In 2018, Student Government Association proposed a healthcare resolution dubbed “Rowan Well”, which aimed to provide the wellness center with 12 new employees. This resolution was voted down by the Senate, but not without criticism from students.

Hillary Gooding, a senior at the time, felt as if the SGA didn’t vote for the student body as a whole. They didn’t really think about people; they were just kind of thinking about themselves. Along with Gooding’s concern, another senior, Curtis Gunter, took notice that there was a lack of communication between the E-board members and the senate. He stated that “If they [SGA] knew that something was going to be brought up, they would’ve at least had the information in front of them.”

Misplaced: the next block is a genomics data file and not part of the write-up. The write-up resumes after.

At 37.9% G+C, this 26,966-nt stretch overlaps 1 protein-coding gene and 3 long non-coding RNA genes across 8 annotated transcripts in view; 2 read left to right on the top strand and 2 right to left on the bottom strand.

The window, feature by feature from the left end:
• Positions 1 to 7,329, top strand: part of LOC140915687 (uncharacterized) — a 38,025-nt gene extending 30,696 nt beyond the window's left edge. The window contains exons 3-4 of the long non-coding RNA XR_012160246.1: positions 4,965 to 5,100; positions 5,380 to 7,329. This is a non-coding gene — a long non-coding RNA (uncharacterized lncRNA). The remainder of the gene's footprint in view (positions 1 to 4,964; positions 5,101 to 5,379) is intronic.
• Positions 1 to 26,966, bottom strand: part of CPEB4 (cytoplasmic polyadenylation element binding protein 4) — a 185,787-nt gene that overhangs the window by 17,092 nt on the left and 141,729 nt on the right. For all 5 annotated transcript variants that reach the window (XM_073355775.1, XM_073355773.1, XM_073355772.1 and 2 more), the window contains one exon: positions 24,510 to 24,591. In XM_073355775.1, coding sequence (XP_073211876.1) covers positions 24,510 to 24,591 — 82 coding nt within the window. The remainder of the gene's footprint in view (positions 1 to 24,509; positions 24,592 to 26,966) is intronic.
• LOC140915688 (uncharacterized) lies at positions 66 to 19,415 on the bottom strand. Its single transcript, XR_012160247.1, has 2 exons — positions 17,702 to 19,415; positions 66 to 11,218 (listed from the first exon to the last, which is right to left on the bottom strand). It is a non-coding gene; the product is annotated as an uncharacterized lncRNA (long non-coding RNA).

During Spring of 2019, in an attempt to fix the mistakes made in 2018, there was a second vote for a solution similar to “Rowan Well.” This vote ended in a 378 to 378 vote, ultimately leading to billing students for service (i.e. copays and charging insurance) at the Wellness Center or instituting a wellness fee to be added to the term bill. Each of us pays a $30 Wellness Fee as part of our tuition. The student body wants to know how this money is being spent.

Now on Nov. 5, 2021, the former president of SGA, Rbrey Singleton, made a statement on Facebook reflecting on the events in 2018. Surprised that students are still fighting for change three years later, he states that because of college politics, the “Rowan Well” solution was tanked by the rest of the team and was ultimately voted down. He follows this statement up by calling out the authorities, telling them to stop playing politics with people’s lives.